The Heart of Darkness was not Dark that Night
Near Bonnieux there is a town called Rousillion, famed for the red clay cliffs left there millions of years ago when the seas retreated. We decided to show our Italian friends a little local color, which, even on a grey day, is surprisingly intense. The place has a scale to it that always thrills me and makes me pay attention to the little things, could be just the small gesture of the woman reading the text and the way she carries her weight.
Perhaps it is the mass and the color that forms itself into a background for everyone appearing on the stage in front of it that projects the gesture so forcefully, even when so ordinary. I have seen it every time I visit there, whether it’s families, or school groups, or individuals, something always presents itself in this clear way.
The friend that accompanied Gianni and Giorgio didn’t hesitate to dig right in to the clay itself, and within a few minutes she was rubbing it into her hands and then all over her face. Like a native American Indian she felt the magical quality of being in the space and let it all work on her.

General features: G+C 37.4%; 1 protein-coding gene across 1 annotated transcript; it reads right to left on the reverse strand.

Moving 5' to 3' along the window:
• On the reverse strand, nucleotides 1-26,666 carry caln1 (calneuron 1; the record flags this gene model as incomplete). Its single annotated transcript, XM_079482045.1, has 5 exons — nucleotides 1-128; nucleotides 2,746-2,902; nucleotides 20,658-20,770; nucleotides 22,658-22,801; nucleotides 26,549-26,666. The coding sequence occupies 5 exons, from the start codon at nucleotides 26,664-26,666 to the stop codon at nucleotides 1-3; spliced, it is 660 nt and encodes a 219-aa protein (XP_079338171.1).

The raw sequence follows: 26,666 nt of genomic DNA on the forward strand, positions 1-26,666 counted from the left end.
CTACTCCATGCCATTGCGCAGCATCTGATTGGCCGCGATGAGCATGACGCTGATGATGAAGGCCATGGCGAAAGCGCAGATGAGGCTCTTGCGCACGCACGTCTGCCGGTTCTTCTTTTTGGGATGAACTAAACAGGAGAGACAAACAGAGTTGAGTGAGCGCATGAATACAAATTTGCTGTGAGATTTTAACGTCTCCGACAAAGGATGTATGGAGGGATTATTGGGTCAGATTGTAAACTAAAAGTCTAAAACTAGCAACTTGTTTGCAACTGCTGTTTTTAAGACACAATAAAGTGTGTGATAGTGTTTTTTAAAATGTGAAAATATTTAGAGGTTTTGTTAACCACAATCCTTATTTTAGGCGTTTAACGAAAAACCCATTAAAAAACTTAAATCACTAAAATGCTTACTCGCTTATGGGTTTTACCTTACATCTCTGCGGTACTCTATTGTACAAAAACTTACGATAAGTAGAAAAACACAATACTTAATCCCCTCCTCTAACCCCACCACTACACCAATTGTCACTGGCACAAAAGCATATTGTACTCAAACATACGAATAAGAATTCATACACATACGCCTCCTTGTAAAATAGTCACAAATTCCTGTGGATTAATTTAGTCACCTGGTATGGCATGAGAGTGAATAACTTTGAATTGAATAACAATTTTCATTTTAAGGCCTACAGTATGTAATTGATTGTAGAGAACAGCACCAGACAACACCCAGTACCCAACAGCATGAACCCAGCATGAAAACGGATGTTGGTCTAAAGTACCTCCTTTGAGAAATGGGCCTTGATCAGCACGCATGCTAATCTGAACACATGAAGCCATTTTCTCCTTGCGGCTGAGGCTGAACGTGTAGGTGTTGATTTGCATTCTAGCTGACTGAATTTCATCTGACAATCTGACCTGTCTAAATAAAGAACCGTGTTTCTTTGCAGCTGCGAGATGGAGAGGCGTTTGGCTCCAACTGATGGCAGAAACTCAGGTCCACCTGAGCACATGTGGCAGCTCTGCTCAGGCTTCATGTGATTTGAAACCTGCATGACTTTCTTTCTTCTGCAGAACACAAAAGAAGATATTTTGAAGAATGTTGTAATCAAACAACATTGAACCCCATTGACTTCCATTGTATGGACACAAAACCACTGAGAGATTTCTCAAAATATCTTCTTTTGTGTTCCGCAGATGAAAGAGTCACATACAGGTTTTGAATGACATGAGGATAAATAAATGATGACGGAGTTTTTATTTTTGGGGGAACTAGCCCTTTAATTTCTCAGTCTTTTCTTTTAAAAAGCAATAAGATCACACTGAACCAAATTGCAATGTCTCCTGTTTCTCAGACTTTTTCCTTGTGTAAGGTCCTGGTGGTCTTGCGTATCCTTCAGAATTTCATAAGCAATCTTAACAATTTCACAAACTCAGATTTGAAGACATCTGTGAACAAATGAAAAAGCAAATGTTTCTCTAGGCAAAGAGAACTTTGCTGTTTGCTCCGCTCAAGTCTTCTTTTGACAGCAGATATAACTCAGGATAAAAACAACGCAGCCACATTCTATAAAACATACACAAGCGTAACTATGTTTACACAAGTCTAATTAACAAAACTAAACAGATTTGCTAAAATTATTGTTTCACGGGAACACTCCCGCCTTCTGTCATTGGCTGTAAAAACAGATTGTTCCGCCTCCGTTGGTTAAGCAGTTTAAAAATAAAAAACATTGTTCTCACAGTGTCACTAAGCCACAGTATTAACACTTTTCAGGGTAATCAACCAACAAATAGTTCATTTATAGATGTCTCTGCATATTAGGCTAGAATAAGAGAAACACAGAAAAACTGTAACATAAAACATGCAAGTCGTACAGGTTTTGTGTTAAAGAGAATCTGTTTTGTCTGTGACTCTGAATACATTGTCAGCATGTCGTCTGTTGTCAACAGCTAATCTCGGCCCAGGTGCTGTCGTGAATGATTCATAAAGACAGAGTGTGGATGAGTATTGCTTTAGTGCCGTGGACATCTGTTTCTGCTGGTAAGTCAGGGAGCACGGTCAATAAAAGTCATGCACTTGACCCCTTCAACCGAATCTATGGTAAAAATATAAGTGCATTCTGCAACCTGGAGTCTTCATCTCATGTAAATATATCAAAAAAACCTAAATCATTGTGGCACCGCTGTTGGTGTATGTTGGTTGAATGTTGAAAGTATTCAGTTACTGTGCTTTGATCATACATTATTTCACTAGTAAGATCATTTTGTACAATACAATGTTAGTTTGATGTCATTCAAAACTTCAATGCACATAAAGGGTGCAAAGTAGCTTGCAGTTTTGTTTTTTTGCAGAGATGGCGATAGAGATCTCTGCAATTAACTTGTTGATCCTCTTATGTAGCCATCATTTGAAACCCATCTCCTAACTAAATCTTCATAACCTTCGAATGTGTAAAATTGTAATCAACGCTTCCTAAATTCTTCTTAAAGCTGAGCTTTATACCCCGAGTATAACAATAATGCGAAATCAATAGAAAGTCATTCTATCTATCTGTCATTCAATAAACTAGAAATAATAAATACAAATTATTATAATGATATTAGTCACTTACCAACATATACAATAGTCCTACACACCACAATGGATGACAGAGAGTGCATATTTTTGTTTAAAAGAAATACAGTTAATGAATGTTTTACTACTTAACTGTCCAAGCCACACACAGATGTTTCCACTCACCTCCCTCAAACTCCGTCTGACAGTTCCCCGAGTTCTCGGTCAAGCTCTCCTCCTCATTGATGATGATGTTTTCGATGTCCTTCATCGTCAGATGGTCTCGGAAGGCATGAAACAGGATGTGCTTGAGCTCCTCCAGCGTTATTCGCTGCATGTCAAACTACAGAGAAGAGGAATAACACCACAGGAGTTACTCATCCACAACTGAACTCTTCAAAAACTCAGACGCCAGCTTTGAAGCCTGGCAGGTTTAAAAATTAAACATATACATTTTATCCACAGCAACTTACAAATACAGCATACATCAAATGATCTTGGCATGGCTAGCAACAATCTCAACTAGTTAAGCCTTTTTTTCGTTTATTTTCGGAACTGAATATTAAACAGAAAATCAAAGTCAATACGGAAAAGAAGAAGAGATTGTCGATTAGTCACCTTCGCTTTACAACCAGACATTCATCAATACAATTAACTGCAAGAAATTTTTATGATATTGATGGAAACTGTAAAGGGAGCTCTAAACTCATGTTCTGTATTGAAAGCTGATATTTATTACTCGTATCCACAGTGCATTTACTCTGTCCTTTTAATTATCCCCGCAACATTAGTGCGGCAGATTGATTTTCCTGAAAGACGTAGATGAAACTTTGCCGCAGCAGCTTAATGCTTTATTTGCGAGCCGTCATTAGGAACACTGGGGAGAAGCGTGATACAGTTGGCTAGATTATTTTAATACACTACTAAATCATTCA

A gloomy, early in the morning walk to the bakery, gave me one of many goodbye images of Bonnieux. I loved the little slivers of warm light pulsing out into the misty matin. Sometimes color is so barely there, yet it exerts all its slender force in the visualizing of the moment. It’s the thing that makes me gasp, and the gasp is what wakes me up. I say to myself, “isn’t that beautiful?” Or I stop, and dwell in the realization that so small a note can make me come to a halt and breathe it in and take something small but special away with me.
Later in the day our friends Gianni and Giorgio, and a strange friend of Giorgio’s, who you’ll meet in another post I am sure, arrived to pack a truck full of our studio stuff, and our belongings. Their great good humor was as uplifting as the Tuscan spirit always is, and on a day that started so moodily, it was like beams of sunlight. They came for a few days to see our part of what was once Roman territory, a place that bears some special kind of harmony with our beloved part of Tuscany.
We were beginning to pack up the house we rented in Bonnieux in preparation for our return to Tuscany. This was a really great house, luxurious, generous, comfortable, but the odd thing was that the master bedroom had no real closet to hold a winter’s worth of clothes. Instead it had a row of hooks on the wall, which might seem strange given the overall quality of the house. But Maggie and I actually grew to like seeing the few things we came away with hanging, like an ‘installation’, or laundry, visible for us every day.
On this day I suddenly saw our wardrobe for what it was; a couple of city people living in the far reaches of Provence with all our city blacks. How strange we must have seemed to the locals as we changed from one shade of dark to another. But what pleased me here was that I now, after months of making still lives, saw it as just another arrangement of objects on a background, and wished I had looked harder earlier.